The Bacteria in Your Mouth


Most people have about five hundred to one thousand different bacteria living in their mouths. It’s a normal part of human microbiology. People with clean teeth have somewhere between 1,000 to 100,000 bacteria living on each of their teeth. People with dirty mouths can have up to a billion bacteria per tooth.

Every day, bacteria are being created and dying in a person’s mouth. They are not all necessarily bad, but they do have a side effect on your mouth, as well as your entire body. If you wanted to discover unknown and unnamed bacteria, the mouth is a great place to start looking. Half the bacteria in your mouth are mostly unknown to science, and you also are able to share unique ones from your life with others.

These are the most common types of mouth bacteria:

Streptococcus mutans (S. mutans) and similar related species cause tooth decay. The bacteria digest

the sugars and starches in foods and produce acids which dissolve tooth enamel. They raise the pH of the mouth and there is a correlation of their presence and the presence of lactobacilli.

Lactobacilli, Streptococcus is the most common organism in the mouth. These organisms cause cavities, and transfer sugar into lactic acid which raises the pH level of our mouth.

Porphyromonas gingivalis are associated with periodontal (gum) diseases.

These are the main perpetrators. When you eat sugar, it is the Streptococcus mutans that raise the acidity of your mouth by producing an acidic byproduct. Porphyromonas gingivalis causes periodontal diseases such as the famous gingivitis. These two are the ones that we currently know have the largest impact on our health.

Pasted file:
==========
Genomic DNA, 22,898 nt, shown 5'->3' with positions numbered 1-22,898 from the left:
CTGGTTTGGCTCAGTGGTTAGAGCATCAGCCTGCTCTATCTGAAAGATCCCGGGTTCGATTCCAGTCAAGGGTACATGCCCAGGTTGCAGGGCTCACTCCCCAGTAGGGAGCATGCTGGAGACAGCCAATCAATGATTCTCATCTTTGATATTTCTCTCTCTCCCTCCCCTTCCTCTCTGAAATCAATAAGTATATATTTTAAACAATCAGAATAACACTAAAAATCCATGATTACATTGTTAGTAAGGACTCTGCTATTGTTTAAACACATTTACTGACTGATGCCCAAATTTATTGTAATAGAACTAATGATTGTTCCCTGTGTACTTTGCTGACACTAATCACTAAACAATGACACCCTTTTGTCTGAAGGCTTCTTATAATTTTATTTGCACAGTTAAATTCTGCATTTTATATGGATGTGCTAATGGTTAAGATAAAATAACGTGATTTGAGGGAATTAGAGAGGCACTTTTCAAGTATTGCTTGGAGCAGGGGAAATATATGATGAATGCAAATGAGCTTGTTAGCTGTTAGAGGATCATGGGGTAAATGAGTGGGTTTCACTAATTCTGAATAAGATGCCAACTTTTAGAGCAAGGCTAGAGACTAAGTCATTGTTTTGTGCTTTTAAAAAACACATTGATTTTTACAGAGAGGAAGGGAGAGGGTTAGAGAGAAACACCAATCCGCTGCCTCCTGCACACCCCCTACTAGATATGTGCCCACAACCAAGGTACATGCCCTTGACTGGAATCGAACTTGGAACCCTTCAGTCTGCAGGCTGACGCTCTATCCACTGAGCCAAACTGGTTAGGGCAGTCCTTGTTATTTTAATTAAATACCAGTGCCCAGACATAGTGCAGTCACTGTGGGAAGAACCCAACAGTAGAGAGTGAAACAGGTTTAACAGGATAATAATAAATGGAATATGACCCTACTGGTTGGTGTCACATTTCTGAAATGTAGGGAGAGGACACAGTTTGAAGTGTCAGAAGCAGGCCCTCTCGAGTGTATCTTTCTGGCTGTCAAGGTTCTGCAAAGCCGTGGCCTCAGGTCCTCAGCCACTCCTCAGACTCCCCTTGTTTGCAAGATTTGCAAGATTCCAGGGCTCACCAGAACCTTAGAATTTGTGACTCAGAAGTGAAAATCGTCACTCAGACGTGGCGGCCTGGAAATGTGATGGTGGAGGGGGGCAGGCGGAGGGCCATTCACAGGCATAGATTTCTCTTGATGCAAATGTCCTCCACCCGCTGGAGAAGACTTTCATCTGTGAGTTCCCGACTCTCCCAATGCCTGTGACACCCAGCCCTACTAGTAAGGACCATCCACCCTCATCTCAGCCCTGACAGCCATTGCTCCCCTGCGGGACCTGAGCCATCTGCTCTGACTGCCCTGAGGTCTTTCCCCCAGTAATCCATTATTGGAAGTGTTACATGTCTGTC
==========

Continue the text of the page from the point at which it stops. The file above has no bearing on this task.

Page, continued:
These bacteria make what we would call plaque, a soft deposit that appears on the teeth. Plaque is a complex microbiological community that is chalk full of bacteria. Inorganic material can also be found in the plaque, which is mostly calcium and phosphorus (which raises pH). Calculus is created when a large amount of this phosphorus by-product is created and hardens to the teeth. The benefits of dental cleanings are in that they help you remove this hard to lose calculus.

The topic of bacteria and your teeth is largely complex and hard to talk about. I have trouble absorbing the information, especially when most of the bacteria are entirely harmless. Even still, the main goal should be to have fewer bacteria compared to more. Clean mouths have fewer bacteria, and we encourage you to eat a proper diet and practice good dental habits to help limit the harm they could cause your mouth.

Interesting side note, it is the bacteria on our tongue that causes the majority of our bad breathe!